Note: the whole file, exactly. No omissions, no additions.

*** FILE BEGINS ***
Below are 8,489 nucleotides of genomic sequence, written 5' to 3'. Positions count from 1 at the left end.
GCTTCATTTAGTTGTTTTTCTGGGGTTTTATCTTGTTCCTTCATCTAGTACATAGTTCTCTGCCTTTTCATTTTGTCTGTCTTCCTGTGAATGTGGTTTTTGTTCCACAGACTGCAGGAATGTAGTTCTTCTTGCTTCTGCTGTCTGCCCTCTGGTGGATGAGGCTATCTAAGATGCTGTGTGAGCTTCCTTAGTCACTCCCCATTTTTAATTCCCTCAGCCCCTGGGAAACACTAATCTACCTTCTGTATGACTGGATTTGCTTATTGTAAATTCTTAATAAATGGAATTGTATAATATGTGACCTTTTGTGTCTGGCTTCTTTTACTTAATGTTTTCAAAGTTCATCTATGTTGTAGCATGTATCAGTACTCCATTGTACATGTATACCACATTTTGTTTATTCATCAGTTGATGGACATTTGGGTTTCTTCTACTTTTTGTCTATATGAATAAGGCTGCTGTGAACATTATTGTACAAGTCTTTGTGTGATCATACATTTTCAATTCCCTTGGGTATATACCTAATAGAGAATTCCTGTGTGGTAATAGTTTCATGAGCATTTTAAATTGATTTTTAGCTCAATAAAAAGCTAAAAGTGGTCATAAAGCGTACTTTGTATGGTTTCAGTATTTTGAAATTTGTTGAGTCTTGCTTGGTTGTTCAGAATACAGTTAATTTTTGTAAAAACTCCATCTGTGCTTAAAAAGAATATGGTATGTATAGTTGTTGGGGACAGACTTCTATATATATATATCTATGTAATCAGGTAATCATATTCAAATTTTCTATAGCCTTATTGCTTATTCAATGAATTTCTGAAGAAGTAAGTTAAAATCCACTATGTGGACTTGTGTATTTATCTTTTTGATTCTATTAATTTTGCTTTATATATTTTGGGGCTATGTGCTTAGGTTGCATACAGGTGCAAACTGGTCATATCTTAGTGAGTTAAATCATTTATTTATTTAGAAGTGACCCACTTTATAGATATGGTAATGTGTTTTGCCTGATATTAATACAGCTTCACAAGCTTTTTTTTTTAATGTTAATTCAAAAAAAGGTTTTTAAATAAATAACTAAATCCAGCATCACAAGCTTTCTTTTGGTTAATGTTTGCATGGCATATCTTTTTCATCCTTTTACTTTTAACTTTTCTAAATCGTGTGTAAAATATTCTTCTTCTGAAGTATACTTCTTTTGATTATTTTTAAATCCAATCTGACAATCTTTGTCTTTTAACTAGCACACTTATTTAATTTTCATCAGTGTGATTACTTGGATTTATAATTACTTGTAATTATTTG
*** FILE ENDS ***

Below are 8,489 nucleotides of genomic sequence, written 5' to 3'. Positions count from 1 at the left end.
GCTTCATTTAGTTGTTTTTCTGGGGTTTTATCTTGTTCCTTCATCTAGTACATAGTTCTCTGCCTTTTCATTTTGTCTGTCTTCCTGTGAATGTGGTTTTTGTTCCACAGACTGCAGGAATGTAGTTCTTCTTGCTTCTGCTGTCTGCCCTCTGGTGGATGAGGCTATCTAAGATGCTGTGTGAGCTTCCTTAGTCACTCCCCATTTTTAATTCCCTCAGCCCCTGGGAAACACTAATCTACCTTCTGTATGACTGGATTTGCTTATTGTAAATTCTTAATAAATGGAATTGTATAATATGTGACCTTTTGTGTCTGGCTTCTTTTACTTAATGTTTTCAAAGTTCATCTATGTTGTAGCATGTATCAGTACTCCATTGTACATGTATACCACATTTTGTTTATTCATCAGTTGATGGACATTTGGGTTTCTTCTACTTTTTGTCTATATGAATAAGGCTGCTGTGAACATTATTGTACAAGTCTTTGTGTGATCATACATTTTCAATTCCCTTGGGTATATACCTAATAGAGAATTCCTGTGTGGTAATAGTTTCATGAGCATTTTAAATTGATTTTTAGCTCAATAAAAAGCTAAAAGTGGTCATAAAGCGTACTTTGTATGGTTTCAGTATTTTGAAATTTGTTGAGTCTTGCTTGGTTGTTCAGAATACAGTTAATTTTTGTAAAAACTCCATCTGTGCTTAAAAAGAATATGGTATGTATAGTTGTTGGGGACAGACTTCTATATATATATATCTATGTAATCAGGTAATCATATTCAAATTTTCTATAGCCTTATTGCTTATTCAATGAATTTCTGAAGAAGTAAGTTAAAATCCACTATGTGGACTTGTGTATTTATCTTTTTGATTCTATTAATTTTGCTTTATATATTTTGGGGCTATGTGCTTAGGTTGCATACAGGTGCAAACTGGTCATATCTTAGTGAGTTAAATCATTTATTTATTTAGAAGTGACCCACTTTATAGATATGGTAATGTGTTTTGCCTGATATTAATACAGCTTCACAAGCTTTTTTTTTTAATGTTAATTCAAAAAAAGGTTTTTAAATAAATAACTAAATCCAGCATCACAAGCTTTCTTTTGGTTAATGTTTGCATGGCATATCTTTTTCATCCTTTTACTTTTAACTTTTCTAAATCGTGTGTAAAATATTCTTCTTCTGAAGTATACTTCTTTTGATTATTTTTAAATCCAATCTGACAATCTTTGTCTTTTAACTAGCACACTTATTTAATTTTCATCAGTGTGATTACTTGGATTTATAATTACTTGTAATTATTTG